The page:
Because, he said, Selma shows us that America is not the project of any one person. Because the single-most powerful word in our democracy is the word “We.” “We The People.” “We Shall Overcome.” “Yes We Can.” That word is owned by no one. It belongs to everyone. Oh, what a glorious task we are given, to continually try to improve this great nation of ours.
“Fifty years from Bloody Sunday, our march is not yet finished, but we’re getting closer,” said President Obama. “Two hundred and thirty-nine years after this nation’s founding our union is not yet perfect, but we are getting closer. Our job’s easier because somebody already got us through that first mile. Somebody already got us over that bridge. When it feels the road is too hard, when the torch we’ve been passed feels too heavy, we will remember these early travelers, and draw strength from their example, and hold firmly the words of the prophet Isaiah: “Those who hope in the Lord will renew their strength. They will soar on [the] wings like eagles. They will run and not grow weary. They will walk and not be faint.”
The Brunswick High Pirates left their first state championship game as the official champions, winning an impressive 49 to 32 against the Allatoona. The GHSA class AAAAA state championship took place at Fort Valley State University in Macon, Georgia
and the community had a caravan of supporters on board to witness the historic feat for local team.
The young men were thrust into the spotlight with media outlets including ESPN and GPB Sports eager to get them on camera for an interview. Now,Brunwick is buzzing with commemorative championship shirts on sale for just $10 at the school and players are autographing them.
Proceeds benefit the boys basketball program at BHS. Donations for championship rings are being accepted. Total cost for the rings for each player and the coach plus team personnel is $11,000. Make checks payable to Glynn County schools Athletics and mail or deliver to 801 Mansfield St., Brunswick. Or call 912-267-4100 ext. 1302.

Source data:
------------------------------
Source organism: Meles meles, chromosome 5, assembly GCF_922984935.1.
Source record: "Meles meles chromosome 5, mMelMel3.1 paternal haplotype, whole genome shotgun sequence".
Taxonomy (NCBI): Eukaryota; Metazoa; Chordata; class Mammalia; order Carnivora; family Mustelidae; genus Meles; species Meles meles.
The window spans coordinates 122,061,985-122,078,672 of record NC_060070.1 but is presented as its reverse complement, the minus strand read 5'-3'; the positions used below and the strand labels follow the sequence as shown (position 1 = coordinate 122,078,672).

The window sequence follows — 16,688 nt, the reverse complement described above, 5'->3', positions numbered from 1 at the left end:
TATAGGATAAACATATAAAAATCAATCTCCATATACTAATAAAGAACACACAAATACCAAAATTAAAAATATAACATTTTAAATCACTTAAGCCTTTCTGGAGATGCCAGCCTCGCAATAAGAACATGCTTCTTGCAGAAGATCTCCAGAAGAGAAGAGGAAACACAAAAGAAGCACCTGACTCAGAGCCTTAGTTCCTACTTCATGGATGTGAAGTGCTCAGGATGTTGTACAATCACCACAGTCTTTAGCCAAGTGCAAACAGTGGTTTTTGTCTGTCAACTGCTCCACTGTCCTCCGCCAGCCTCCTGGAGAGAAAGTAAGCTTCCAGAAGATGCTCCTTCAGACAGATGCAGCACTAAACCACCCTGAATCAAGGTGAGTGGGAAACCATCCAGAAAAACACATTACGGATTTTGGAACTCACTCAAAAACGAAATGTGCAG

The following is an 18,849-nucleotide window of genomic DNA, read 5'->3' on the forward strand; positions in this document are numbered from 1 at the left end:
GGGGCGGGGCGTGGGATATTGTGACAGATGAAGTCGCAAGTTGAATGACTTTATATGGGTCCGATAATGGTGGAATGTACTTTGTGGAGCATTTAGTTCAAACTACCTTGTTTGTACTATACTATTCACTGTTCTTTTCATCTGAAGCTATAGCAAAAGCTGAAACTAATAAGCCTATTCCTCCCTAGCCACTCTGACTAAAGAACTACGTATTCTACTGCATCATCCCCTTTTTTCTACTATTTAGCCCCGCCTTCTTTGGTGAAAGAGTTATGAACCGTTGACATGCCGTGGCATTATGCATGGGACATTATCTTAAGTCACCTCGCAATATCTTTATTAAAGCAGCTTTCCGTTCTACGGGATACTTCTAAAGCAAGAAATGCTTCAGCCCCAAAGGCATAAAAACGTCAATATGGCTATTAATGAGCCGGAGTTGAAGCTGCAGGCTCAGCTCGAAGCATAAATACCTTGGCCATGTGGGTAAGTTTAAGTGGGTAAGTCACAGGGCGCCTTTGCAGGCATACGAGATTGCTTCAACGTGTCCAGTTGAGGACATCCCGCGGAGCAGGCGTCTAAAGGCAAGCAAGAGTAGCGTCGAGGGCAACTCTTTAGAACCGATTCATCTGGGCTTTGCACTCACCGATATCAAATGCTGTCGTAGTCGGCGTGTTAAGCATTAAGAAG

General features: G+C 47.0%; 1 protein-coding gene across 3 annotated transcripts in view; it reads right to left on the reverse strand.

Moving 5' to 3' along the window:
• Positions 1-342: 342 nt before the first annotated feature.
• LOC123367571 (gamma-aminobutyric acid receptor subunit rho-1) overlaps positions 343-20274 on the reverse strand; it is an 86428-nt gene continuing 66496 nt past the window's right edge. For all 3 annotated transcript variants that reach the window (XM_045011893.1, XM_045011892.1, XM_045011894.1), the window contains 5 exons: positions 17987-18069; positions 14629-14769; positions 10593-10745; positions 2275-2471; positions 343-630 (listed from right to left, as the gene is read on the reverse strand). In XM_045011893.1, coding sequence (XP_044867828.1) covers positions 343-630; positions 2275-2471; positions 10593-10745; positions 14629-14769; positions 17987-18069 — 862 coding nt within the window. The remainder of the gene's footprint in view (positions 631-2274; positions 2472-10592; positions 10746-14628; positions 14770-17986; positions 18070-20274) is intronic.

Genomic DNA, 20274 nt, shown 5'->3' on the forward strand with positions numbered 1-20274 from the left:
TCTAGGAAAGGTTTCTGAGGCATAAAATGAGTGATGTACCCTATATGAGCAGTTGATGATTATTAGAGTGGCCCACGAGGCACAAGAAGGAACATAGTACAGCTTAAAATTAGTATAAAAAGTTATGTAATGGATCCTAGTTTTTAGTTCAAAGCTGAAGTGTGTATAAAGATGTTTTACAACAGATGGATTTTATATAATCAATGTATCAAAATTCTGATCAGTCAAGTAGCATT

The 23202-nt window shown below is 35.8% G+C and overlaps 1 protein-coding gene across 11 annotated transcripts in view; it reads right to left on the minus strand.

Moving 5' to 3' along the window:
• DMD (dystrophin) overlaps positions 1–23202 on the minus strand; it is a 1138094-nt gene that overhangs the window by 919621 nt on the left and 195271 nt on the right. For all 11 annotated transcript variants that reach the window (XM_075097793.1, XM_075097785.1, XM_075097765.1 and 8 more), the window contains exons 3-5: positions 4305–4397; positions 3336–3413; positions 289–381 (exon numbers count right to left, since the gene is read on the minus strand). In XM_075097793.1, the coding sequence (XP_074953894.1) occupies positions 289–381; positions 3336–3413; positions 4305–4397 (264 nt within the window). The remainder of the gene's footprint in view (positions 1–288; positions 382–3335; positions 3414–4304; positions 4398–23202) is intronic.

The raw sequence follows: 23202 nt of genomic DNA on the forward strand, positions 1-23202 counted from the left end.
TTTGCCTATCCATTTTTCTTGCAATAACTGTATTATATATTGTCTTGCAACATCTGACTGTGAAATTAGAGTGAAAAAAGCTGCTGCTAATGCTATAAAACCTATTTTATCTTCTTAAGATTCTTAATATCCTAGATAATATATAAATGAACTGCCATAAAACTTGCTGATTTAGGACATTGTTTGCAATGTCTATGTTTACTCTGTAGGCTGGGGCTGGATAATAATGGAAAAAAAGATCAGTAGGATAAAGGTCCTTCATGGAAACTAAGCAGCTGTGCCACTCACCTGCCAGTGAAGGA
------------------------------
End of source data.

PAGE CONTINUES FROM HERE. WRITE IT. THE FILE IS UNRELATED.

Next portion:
Dr. Patricia A. Edwards, Distinguished Professor of Language and Literacy, Department of Teacher Education, Michigan State University, was at the Brunswick campus of the College of Coastal Georgia on Friday, February 20, as a special guest of the School of Education and Teacher Preparation. Dr. Edwards was the featured speaker at the second Family Literacy Forum, “1, 2, 3 –
Read with Me,” held Saturday, February 21, 1-3 p.m. at the Risley Annex on Albany Street in Brunswick.
Dr. Ronald S. Reigner, who holds the Community-Supported Professorship in Early Childhood Reading and Language Arts in the School of Education and Teacher Preparation at Coastal Georgia, worked with local educators in arranging both events.
Brunswick, GA – For the first time in school history, the Brunswick High School boys basketball will compete in the Final Four of the GHSA Class AAAAA State Basketball Tournament.
Coach Chris Turner’s team earned a trip to the semifinals at Fort Valley State University with 59-49 win over Jones County on Wednesday, Feb. 25 in the BHS gym.
Next up for the Pirates is the winner of the quarterfinal game between M. L. King and Cedar Shoals.
The Pirates will tipoff on Saturday, Feb. 28 at Fort Valley, the game is scheduled for 4:45 p.m.
GO PIRATES !!!
Former Atlanta fire chief Kelvin Cochran and his attorneys have announced that they have filed a federal lawsuit against the City of Atlanta.
This, as Cochran’s story is gaining national attention. Cochran was fired, he says, because of his religious beliefs, something that he says violates his constitutional rights.
Cochran was terminated from his job last month, following an investigation by the city after his self-published book “Who Told You That You Were Naked,” came about. The book, which is considered a Bible study guide of sorts expresses Cochran’s personal beliefs, religious convictions and touches on the topics of homosexuality
and lesbianism. Cochran describes the acts as “sexual perversions” equivalent to “pederasty” and “bestiality.”
He had been suspended since November, after questioning whether the book’s passages on homosexuality violated the city’s non-discrimination policy.
But that is not at all how Cochran and his growing number of supporters see things.
“To actually lose my childhood-dream-come-true profession – where all of my expectations have been greatly exceeded – because of my faith is staggering,” Cochran said